Megrim (Lepidorhombus whiffiagonis)
Irish Record 1.85 kilo taken on 26.07.1987 by Paul Hennigan at Killala.
Specimen 1.75lb, or 0.794 kilo
The Megrim is a long, oval shaped flat-fish, with large eyes and a large mouth. The under-side is light in colour. The top side is usually sand or tan with colourful small and large spots. The body may appear semi-translucent. The scales on the under-side are smooth. The lateral line curves sharply over the pectoral fin.
The only Megrim I have managed to catch, taken off Achille Island
Where to catch
This unusual-looking flatfish turns up occasionally all around Ireland, but predominantly around the west and south coast. Notable venues are Cork Harbour and associated ports from this area, and also Belmullet and Achille Island on the west coast. Typically, they seem to inhabit the same sand and gravel banks as Plaice and Dabs and are usually caught by accident whilst targeting these species. Megrim are quite easily identified by their elongated body and large extendable mouth. The skin is usually a pale mottled effect.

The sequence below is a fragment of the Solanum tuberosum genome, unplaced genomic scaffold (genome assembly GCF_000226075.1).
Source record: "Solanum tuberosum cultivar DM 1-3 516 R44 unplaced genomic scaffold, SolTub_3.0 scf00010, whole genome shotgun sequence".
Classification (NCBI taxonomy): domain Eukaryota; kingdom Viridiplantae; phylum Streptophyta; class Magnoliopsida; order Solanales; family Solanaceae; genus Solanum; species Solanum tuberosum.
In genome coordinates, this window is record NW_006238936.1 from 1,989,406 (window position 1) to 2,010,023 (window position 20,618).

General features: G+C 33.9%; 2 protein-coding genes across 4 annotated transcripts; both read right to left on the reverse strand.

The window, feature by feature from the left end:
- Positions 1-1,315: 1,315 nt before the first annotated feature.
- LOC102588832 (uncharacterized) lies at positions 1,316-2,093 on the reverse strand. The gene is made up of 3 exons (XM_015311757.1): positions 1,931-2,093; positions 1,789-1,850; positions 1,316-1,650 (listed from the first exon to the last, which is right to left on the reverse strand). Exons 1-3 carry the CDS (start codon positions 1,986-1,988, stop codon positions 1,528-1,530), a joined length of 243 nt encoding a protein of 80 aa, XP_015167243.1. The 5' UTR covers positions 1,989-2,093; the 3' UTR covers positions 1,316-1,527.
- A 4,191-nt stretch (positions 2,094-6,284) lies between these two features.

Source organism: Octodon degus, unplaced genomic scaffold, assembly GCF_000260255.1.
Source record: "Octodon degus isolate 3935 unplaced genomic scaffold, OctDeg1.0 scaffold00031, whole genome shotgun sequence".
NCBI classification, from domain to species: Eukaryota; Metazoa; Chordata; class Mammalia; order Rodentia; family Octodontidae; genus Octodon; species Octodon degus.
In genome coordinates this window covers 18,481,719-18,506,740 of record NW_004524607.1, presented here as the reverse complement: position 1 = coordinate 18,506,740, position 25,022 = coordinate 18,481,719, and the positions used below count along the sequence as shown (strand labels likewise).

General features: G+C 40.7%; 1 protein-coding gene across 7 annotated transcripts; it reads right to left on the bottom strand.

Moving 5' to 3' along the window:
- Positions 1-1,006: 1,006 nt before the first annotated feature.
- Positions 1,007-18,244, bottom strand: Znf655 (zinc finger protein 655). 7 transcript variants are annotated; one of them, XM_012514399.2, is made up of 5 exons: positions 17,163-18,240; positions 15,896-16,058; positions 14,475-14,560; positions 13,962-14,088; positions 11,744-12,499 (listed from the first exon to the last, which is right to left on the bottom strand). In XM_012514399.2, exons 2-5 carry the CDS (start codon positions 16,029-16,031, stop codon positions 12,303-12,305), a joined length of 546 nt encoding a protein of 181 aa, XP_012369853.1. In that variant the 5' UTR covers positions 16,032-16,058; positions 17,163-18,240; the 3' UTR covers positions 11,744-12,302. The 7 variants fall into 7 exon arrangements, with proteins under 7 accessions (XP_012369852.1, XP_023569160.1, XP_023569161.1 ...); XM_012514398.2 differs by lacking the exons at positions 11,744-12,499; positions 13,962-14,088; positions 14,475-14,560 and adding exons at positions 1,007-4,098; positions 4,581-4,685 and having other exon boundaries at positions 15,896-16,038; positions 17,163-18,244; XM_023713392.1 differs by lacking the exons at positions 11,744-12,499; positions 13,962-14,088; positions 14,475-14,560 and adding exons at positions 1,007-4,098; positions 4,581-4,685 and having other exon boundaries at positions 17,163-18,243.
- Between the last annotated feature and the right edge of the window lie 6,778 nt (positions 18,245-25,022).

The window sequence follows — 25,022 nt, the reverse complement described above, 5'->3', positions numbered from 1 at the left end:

When to catch
As with most of the flat fish family, they are usually caught from spring through to the end of autumn.
The large mouthparts on a Megrim would suggest this fish is a predator. It would probably lie in wait, camouflaged in the sand, gulping in any small fish, crustaceans or sand eel that pass by. This would explain why most are taken on Mackerel strip or sand eel.
Any standard spoon rig used to target Gurnards, Plaice, Dabs and small Turbot is suitable for Megrim. Three hooks trailing on the sea bed, attached to an anti-tangle boom. Add small flicker spoons and beads for extra attraction, tied with 20-30lbs b/s nylon. Hook sizes from 1 to 2/0 hook would be perfect as this would also target bonus Plaice, Dabs and other species that inhabit the same areas.